All these people sit at the peak of the economy, or at least closer to it in comparison to most Americans. If the Fed chooses to prioritize low inflation — and thus puts up with chronic unemployment, and sacrifices a lot of its leverage to fight off recessions — they will be among the last people to be touched by the economic pain, and may even gain from the loss of bargaining power workers will suffer.
But most middle class Americans, and certainly most lower and working class Americans, have far more to gain if the Fed puts up with modestly higher inflation rates — say 4 percent annually — in order to keep employment and wage growth as robust as possible. Seniors living on Social Security, who are often held up as the victims of devaluation of the dollar, will not lose purchasing power, because the program's benefit formula accounts for inflation. Retirement accounts in stocks will also avoid any damage, as they're different from other financial instruments.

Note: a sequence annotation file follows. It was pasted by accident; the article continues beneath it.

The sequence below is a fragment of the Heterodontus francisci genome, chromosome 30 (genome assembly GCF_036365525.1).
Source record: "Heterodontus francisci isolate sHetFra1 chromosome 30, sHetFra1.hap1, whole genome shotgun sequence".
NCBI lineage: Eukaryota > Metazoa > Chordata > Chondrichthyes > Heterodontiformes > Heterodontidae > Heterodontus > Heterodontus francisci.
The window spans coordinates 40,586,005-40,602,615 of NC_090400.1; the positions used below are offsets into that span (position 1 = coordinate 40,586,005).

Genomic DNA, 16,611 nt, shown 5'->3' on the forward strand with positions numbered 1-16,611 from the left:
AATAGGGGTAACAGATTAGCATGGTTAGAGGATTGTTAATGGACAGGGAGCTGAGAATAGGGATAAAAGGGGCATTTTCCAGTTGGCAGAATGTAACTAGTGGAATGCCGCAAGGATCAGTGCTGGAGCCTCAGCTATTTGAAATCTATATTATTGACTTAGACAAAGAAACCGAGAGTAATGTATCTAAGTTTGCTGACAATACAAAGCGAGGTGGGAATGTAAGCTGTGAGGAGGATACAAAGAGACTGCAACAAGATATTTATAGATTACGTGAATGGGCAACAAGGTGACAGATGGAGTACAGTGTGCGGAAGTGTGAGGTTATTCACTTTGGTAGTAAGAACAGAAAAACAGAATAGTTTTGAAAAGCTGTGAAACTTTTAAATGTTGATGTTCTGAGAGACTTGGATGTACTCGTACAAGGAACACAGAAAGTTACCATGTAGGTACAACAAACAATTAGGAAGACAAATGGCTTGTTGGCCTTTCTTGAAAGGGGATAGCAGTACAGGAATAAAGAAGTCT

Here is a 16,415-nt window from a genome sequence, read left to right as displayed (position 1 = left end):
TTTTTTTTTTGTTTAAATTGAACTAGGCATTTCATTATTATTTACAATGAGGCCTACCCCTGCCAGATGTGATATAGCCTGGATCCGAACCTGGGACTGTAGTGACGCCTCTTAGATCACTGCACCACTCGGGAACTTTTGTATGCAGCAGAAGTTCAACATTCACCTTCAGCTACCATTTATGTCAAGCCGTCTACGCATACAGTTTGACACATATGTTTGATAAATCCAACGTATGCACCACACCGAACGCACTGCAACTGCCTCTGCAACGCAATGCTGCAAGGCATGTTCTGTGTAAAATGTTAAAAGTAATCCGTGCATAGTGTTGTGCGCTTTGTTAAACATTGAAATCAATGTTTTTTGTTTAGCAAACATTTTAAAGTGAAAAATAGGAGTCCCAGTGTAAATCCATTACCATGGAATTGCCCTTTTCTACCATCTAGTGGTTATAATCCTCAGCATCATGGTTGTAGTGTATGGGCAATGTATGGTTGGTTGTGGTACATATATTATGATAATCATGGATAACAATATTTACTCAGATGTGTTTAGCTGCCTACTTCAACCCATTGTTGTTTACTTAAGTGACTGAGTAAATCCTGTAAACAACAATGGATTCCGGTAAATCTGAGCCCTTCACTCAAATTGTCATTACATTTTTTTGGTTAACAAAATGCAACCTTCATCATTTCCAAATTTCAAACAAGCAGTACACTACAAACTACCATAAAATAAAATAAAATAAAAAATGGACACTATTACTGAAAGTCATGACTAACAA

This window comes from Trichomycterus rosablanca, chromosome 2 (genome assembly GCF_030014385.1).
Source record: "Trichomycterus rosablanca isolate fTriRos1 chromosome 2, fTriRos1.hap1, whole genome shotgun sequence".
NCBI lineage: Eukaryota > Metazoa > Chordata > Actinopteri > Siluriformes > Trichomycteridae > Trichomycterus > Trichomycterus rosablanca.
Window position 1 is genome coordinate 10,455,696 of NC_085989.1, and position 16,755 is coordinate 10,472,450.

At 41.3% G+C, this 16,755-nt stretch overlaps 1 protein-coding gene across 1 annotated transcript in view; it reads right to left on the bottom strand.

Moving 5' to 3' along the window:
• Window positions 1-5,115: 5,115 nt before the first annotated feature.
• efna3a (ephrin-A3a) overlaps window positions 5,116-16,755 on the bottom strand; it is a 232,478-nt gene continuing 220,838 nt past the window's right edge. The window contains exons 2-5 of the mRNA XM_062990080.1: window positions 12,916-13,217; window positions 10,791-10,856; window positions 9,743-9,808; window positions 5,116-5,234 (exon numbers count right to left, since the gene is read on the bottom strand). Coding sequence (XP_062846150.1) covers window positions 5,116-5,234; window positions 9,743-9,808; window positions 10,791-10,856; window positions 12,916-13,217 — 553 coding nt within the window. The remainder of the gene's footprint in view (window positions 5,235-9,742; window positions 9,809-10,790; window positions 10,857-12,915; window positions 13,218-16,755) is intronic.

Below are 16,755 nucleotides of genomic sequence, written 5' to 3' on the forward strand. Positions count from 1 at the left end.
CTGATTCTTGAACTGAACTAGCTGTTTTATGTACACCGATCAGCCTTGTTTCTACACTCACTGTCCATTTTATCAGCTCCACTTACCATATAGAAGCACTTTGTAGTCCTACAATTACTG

It's true that inflation allows employers to "cut" employee wages after a fashion — instead of raising wages in real terms, they can just allow inflation to raise them in nominal terms, without actually increasing workers' purchasing power. But since inflation is unlikely to even set in without pressure from rising wages and increased employment, this seems a modest trade-off.
As Dean Baker put it:
The point here is most definitely not to damn Bernanke personally. By all accounts, he did a much better job shoving the Federal Reserve in a genuinely populist direction than most people who have led the institution. It's just that, by any reasonable standard, even his efforts were grossly inadequate. The reasons for that go well beyond Bernanke, and are baked into a very real class divide in American society over who needs low inflation the most versus who needs full employment the most.
Generally speaking, only one side of that divide gets a voice in both the explicit design of the Fed, and its social make-up as a human institution.